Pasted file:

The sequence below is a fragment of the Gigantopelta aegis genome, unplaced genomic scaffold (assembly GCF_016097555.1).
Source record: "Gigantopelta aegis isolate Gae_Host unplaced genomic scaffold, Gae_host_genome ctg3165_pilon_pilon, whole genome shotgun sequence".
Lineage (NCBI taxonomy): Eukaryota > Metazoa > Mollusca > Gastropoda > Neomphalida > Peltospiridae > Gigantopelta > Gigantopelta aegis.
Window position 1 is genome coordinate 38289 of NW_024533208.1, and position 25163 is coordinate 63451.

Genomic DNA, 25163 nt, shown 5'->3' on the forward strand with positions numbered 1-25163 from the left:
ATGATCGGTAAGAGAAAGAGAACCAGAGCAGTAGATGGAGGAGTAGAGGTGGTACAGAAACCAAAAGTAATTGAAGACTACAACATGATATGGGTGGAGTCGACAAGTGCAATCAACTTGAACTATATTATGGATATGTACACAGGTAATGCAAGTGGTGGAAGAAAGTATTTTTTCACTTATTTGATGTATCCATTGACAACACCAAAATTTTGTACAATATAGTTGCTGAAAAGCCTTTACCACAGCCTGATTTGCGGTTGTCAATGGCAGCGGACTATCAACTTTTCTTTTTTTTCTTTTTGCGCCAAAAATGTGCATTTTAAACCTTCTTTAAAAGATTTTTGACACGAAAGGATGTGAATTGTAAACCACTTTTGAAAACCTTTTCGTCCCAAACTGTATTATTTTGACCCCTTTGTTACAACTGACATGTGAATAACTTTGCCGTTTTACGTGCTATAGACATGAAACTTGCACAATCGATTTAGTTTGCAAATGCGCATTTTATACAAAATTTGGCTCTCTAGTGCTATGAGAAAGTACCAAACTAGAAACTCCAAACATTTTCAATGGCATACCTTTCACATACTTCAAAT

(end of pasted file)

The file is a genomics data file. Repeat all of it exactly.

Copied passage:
The sequence below is a fragment of the Gigantopelta aegis genome, unplaced genomic scaffold (assembly GCF_016097555.1).
Source record: "Gigantopelta aegis isolate Gae_Host unplaced genomic scaffold, Gae_host_genome ctg3165_pilon_pilon, whole genome shotgun sequence".
Lineage (NCBI taxonomy): Eukaryota > Metazoa > Mollusca > Gastropoda > Neomphalida > Peltospiridae > Gigantopelta > Gigantopelta aegis.
Window position 1 is genome coordinate 38289 of NW_024533208.1, and position 25163 is coordinate 63451.

Genomic DNA, 25163 nt, shown 5'->3' on the forward strand with positions numbered 1-25163 from the left:
ATGATCGGTAAGAGAAAGAGAACCAGAGCAGTAGATGGAGGAGTAGAGGTGGTACAGAAACCAAAAGTAATTGAAGACTACAACATGATATGGGTGGAGTCGACAAGTGCAATCAACTTGAACTATATTATGGATATGTACACAGGTAATGCAAGTGGTGGAAGAAAGTATTTTTTCACTTATTTGATGTATCCATTGACAACACCAAAATTTTGTACAATATAGTTGCTGAAAAGCCTTTACCACAGCCTGATTTGCGGTTGTCAATGGCAGCGGACTATCAACTTTTCTTTTTTTTCTTTTTGCGCCAAAAATGTGCATTTTAAACCTTCTTTAAAAGATTTTTGACACGAAAGGATGTGAATTGTAAACCACTTTTGAAAACCTTTTCGTCCCAAACTGTATTATTTTGACCCCTTTGTTACAACTGACATGTGAATAACTTTGCCGTTTTACGTGCTATAGACATGAAACTTGCACAATCGATTTAGTTTGCAAATGCGCATTTTATACAAAATTTGGCTCTCTAGTGCTATGAGAAAGTACCAAACTAGAAACTCCAAACATTTTCAATGGCATACCTTTCACATACTTCAAAT